“I don’t think [Christian Siriano will] ever be taken seriously in the fashion world ever. I know a lot of fashion insiders, that when they see him at parties, are repulsed.”
On Christian Siriano: “I don’t think he’ll ever be taken seriously in the fashion world ever. I know a lot of fashion insiders, that when they see him at parties, are repulsed. Christian Siriano wants to sell $2500 blouses and that’s absolutely positively not my market, and I don’t want it to be. Plus I don’t like shiny shit like that. [He became] a characterization of what fashion designers are, and there’s kind of misconstrued notion that we’re all actors and that we can act and easily be thrown into Ugly Betty and memorize scripts and s**t. I think for someone like Christian Siriano, he’s young, and it’s very alluring to him. It’s a lot of hard work and I think he has a definite passion for fashion and his particular aesthetic, but I also feel like the climate was much different for him than it was for me. By the time it hit season four, they really needed to get a personality. And I remember sitting in the audience at the season 4 finale and seeing Rami Kashou’s work come down the runway, and all the designers sitting together were like, ‘wow, that is beautiful work.‘ And Christian’s came down and it made a statement, but we all collectively thought Rami should win. But it is reality television and I think Christian was maybe a little more marketable for them. You can’t forget it’s reality television at the end of the day.”
He’s Not Just a Contestant – He’s also a Fan!: “F**k yes! I’m a reality television junkie, and I’m not an elitist, and I love that f***ing s**t and I watch it over and over. Every single person that was on it has talent or else they wouldn’t be there. I think there are different degrees and levels of talent and fashion is objective; there’s no one who can say that pant is wrong. But I wish Michael Kors would just stand up and say, ‘hey, listen people, this show’s only been on air for five years, it takes time.’ I don’t know how long it took him, but he had a label for 15, 20 years, before he was on Project Runway. It took Project Runway to get my mother in middle america to know who the f**k Michael Kors is. It exposes designers for their product and they’re otherwise unknown and I’m really happy designers get to show their work.
“I’m just at the point where I don’t give a f**k about what anyone thinks about what I’m doing with my life.”
He’s More Than Just That Guy Who Won Project Runway: My problem is I was outed on national television for being a fashion designer, so that’s something I’m interested in, but I’m also interested in organic gardening, and doing interior projects, and I feel like I’ve been pigeonholed into, ‘Oh! You’re doing this, and you haven’t shown at fashion week 1900 times, and you’re not selling at Bloomingdales, then you’re a failure!” And I’m just at the point where I don’t give a f**k about what anyone thinks about what I’m doing with my life.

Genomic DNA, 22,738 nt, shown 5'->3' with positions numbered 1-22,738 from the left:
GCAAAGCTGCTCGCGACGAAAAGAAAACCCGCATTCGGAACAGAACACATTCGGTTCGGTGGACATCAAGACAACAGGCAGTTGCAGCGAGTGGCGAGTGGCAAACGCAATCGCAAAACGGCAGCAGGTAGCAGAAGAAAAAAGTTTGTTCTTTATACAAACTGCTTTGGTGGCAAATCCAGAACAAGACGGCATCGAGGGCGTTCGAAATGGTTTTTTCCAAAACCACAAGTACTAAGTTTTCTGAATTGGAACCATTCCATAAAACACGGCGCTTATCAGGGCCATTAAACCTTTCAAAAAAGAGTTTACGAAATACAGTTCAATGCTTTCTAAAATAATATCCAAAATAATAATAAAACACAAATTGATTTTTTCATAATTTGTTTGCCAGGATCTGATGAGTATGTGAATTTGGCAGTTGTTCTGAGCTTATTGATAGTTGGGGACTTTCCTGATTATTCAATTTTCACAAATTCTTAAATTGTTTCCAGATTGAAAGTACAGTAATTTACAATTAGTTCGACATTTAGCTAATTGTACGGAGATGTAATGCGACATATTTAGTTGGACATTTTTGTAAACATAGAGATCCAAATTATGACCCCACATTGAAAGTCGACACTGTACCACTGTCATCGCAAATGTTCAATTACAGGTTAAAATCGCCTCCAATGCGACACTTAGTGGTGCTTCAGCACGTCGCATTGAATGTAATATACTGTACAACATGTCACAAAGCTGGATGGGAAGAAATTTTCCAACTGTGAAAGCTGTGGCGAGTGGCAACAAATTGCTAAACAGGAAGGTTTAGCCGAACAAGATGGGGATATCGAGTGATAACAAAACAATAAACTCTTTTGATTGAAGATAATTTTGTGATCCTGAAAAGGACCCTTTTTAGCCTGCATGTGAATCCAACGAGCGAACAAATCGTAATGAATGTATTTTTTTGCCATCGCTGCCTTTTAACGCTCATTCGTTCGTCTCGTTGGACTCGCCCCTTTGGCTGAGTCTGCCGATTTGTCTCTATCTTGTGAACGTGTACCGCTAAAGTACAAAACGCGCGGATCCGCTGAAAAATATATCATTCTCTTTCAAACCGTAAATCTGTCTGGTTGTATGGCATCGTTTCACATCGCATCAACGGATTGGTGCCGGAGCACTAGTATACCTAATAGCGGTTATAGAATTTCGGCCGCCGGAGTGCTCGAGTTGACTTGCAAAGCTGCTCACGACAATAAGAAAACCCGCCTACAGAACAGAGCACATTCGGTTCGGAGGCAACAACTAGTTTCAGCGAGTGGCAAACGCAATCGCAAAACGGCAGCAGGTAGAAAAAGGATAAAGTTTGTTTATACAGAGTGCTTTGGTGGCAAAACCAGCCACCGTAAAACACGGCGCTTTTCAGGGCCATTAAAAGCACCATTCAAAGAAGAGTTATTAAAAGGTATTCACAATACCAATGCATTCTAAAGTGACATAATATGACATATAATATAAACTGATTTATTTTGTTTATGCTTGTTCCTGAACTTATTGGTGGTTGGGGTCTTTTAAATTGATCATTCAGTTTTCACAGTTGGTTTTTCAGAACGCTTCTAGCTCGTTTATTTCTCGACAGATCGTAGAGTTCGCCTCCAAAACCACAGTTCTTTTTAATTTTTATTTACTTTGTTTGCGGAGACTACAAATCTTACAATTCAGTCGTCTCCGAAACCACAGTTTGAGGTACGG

Don’t Ask Him to Critique Your Closet: [I've been] asked to do 19,000 makeover shows, red carpet things, or look in my f***ing closet, I don’t give a s**t, that’s Tim Gunn’s show, that’s not my show, I would never do a show like that. I think if you want to wear a greek mumu with a f***ing yellow shoe I don’t give a f**k. Wear what you want to wear. We’ve all been pigeonholed to be in this position where we’re experts at style, and some people are, but how dare you tell me, because sometimes I dress like f***ing Claire Huxtable and look like an old African woman, who’s to tell me a 34 year old man is not supposed to wear African jewelry. Go f**k yourself.
Or Call Him a Fame-Whore: “I worked on Project Jay for Bravo and they weren’t able to get in as much as we wanted to in that one teeny weeny episode, so they said if you ever do a show in New York Fashion Week we’d love to film that process. They kind of low budget loosely followed me around for year and half and made it into [the documentary] Eleven Minutes. Everybody thinks they know who I am, that big fat obnoxious fame-whore Jay McCarroll. But for me, after Project Runway, everyone thought I could just make dresses in a day and a half, and there are months of preparation that go into putting a line of clothes out and getting it in stores and showing at fashion week. So I just wanted to show the whole process on what that takes and everything that goes into it and it will be on DVD this winter. I would love to do another docu-series like that because I’m best when I’m filmed in my own element. I’m not a fame-whore, I just like to show people what goes into things. Because of Project Runway, there’s a whole generation of girls who think they can be a fashion designer now, and I’ve met them because I was a college professor [at Philadelphia University], and I think because of that show, everybody thinks fashion is easy and it’s really not. And it’s very selective and a tough, tough industry.
Intimidation Factor: “It’s like summer camp, you grow up and move on, and don’t necessarily talk to everybody. I’ve heard several times through the grapevine that people are scared of me and thought I was such a d**k and a scary person to talk to, and I’m intimidating, and I don’t get it. I’ve read about the all star challenge, but putting me in a room with Santino, I think the walls would just fucking explode. Thank God I’m not doing that show.”